MOUNT VERNON — Mount Vernon Mayor Richard Mavis, Ohio Gov. Ted Strickland and the U.S. Senate have issued proclamations recognizing Feb. 2 through 6 as Teen Dating Violence Awareness and Prevention Week.
Dating abuse, according to New Directions executive director Mary Hendrickson, is defined as a pattern of controlling behavior used against a boyfriend or girlfriend. It happens to both males and females, regardless of race, religion, socioeconomic status or sexual orientation.
The national statistics are disturbing, and, Hendrickson said, the reported incidences of teen dating violence in Knox County come close to the national average:
•One in three female teenagers in a dating relationship has feared for her physical safety when with a partner.
•One in five teenagers in a serious relationship reports having been hit, slapped or pushed by a partner.
•In the state of Ohio, 13 percent of high school females have been physically forced to have sexual intercourse.
Physically abusive behaviors can also include shaking, throwing things, choking and using a weapon to control a partner.
Dating abuse can be emotional as well as physical. Emotional abuse can include name-calling and put-downs, trying to isolate one’s girlfriend or boyfriend from friends and family, blaming the girlfriend or boyfriend for their own actions and ignoring a date’s feelings. Insulting a date’s beliefs or values, displaying inappropriate anger humiliating a date in public or private and threatening to hurt oneself are also forms of emotional abuse.
Harassing through the Internet or text messaging is another form of emotional abuse. National data indicate that 30 percent of teenagers who have been in a dating relationship say that they have been text-messaged between 10 and 30 times per hour by a partner seeking to find out where they are, what they are doing or who they are with.
“Love is not control,” Hendrickson said.
While dating abuse can be physical or emotional, it can also be sexual.
“No means no,” said Hendrickson, “and someone who loves you will not pressure you to go further sexually than you are ready. Fifty-six percent of teenage girls who are raped are raped by a date. Another 13 percent are raped by a friend and 11 percent by a [steady] boyfriend. Use good judgment and keep yourself safe.”
Teen Dating Bill of Rights
In observance of Teen Dating Violence Awareness and Prevention Week, students are asked to participate in the teen dating bill of rights, which follows.
I have the right:
To always be treated with respect.
To be in a healthy relationship.
To not be hurt physically or emotionally.
To refuse sex or affection at any time.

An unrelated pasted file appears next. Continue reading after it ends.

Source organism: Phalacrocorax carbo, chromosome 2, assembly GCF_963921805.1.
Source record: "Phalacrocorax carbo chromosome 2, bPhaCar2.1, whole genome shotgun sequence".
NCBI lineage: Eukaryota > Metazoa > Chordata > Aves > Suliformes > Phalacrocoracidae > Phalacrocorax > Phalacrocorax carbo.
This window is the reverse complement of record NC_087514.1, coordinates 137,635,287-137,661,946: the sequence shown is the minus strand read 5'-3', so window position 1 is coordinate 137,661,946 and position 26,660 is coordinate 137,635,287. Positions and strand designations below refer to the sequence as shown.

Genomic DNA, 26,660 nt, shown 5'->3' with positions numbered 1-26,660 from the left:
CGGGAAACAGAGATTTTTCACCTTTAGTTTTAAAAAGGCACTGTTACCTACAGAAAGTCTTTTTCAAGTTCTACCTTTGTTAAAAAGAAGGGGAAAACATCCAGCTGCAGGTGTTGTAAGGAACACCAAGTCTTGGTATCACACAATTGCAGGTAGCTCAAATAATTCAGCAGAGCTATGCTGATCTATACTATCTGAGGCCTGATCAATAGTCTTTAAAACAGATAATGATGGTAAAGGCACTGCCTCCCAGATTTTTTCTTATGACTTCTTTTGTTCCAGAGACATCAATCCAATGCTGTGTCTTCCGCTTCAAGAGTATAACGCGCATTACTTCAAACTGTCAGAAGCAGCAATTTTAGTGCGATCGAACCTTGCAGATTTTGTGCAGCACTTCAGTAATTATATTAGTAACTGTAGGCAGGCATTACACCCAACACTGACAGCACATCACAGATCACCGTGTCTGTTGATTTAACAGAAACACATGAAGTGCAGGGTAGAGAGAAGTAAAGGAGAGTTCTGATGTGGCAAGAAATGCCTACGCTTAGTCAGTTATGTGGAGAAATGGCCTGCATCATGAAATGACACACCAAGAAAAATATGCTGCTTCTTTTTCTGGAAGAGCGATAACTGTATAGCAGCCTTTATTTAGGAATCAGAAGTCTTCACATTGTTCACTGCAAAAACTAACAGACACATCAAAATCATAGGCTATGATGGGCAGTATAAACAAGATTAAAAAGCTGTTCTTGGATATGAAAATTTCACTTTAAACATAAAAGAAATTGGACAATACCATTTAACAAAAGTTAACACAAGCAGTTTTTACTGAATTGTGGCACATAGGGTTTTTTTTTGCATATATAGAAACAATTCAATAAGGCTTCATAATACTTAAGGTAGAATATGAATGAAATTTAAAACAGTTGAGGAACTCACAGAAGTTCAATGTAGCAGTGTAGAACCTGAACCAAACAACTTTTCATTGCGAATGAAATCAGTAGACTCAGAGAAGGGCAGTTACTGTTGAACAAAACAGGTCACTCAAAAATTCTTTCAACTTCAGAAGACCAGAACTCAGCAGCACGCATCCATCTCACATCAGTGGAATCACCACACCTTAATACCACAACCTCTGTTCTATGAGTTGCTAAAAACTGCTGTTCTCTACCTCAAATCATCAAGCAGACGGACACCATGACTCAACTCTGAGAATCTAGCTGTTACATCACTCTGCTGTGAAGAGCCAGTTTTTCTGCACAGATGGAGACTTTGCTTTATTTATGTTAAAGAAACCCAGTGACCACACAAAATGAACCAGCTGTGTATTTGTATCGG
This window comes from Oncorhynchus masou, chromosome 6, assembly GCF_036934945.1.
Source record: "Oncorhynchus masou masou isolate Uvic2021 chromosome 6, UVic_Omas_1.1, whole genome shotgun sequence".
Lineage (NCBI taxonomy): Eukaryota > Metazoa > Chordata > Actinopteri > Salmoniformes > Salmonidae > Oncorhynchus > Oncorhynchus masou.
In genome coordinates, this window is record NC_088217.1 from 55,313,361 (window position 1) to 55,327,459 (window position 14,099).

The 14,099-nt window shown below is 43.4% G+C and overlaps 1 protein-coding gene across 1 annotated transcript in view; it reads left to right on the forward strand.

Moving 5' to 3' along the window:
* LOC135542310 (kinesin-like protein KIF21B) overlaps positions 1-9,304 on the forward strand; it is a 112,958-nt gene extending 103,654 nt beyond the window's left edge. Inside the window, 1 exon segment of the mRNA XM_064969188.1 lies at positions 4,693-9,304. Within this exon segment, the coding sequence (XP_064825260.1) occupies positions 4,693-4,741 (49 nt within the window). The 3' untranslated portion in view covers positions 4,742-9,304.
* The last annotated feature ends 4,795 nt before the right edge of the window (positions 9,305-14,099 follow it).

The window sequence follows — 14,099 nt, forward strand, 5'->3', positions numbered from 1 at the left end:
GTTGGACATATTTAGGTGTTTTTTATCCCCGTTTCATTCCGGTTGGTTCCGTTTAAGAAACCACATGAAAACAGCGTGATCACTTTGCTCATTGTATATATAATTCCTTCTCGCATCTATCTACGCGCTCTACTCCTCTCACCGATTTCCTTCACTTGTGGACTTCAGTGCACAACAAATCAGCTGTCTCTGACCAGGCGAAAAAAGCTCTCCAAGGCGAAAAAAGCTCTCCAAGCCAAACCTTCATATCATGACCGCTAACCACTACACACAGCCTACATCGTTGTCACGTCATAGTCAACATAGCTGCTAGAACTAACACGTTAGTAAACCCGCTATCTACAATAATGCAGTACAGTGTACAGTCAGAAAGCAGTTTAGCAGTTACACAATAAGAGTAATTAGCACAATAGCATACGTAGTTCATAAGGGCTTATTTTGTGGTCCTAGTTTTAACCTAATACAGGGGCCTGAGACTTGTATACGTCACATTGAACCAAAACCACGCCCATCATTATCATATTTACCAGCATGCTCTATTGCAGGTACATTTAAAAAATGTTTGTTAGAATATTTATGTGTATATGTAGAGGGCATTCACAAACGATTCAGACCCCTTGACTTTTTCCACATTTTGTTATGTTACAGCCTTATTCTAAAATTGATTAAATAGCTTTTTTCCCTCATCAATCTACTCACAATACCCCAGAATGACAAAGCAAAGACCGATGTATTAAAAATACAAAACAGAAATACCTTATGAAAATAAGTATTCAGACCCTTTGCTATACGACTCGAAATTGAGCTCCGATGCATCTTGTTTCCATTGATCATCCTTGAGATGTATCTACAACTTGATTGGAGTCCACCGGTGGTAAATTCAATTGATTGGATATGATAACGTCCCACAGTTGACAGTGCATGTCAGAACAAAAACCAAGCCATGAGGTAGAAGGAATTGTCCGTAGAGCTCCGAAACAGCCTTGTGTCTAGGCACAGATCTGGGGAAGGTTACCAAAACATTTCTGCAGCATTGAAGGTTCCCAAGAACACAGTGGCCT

To have friends and activities apart from my boyfriend or girlfriend.
To end a relationship.
I pledge to:
Always treat my boyfriend or girlfriend with respect.
Never hurt my girlfriend or boyfriend physically, verbally or emotionally.
Respect my girlfriend’s or boyfriend’s decisions concerning sex and affection.
Not be controlling or manipulative in my relationship.
Accept responsibility for myself and my actions.
Violent relationships in adolescence can have serious ramifications for victims, putting them at higher risk for substance abuse, eating disorders, risky sexual behavior, suicide and adult re-victimization.
Teen dating violence is a serious, sometimes life-threatening issue, and victims need to get help. For those who are unable to talk with family or friends about their situation, the National Teen Dating Abuse Hotline number is (866) 331-9474, and New Directions has a 24-hour helpline at 397-HELP. Hendrickson reminds teens that in an emergency they can also call 9-1-1.
The most important ways parents can help prevent dating abuse is to keep communication channels with their children open and to encourage their self-esteem. They can also help by modeling healthy relationships at home, talking with their children about healthy relationships and positive ways to resolve conflicts and emphasizing that abuse is not about love.
Parents should also be alert for signs of dating abuse. According to Hendrickson, the child may be in an abusive dating relationship if he or she:
•Has a dating partner who is intensely jealous or possessive.
•Has unexplained marks on his or her body such as bruises. scratches or burns.
•Is always deferring to his or her partner’s wishes.
•Is increasingly isolated from family and friends.
•Gets visibly upset after phone calls or dates with his or her dating partner.
•Is afraid to make his or her partner angry.
If parents suspect dating abuse, they need to take the situation seriously and take action. New Directions literature advises parents to:
•Tell the child you believe and support him or her.
•Help the teen to develop a safety plan.
•Get involved, set boundaries and limits and follow through on those limits.
•Take legal action against the perpetuator, (check with your local domestic violence crisis center).
•Encourage the child to seek professional help at the local domestic violence crisis center.
•Above all, seek help from school personnel, the child’s friends or professionals such as those at a local domestic violence shelter such as New Directions or mental health service.
If the teen is having difficulty leaving the abusive relationship, it is even more important for the parent to express love, concern, and confidence and to avoid trying to control the child.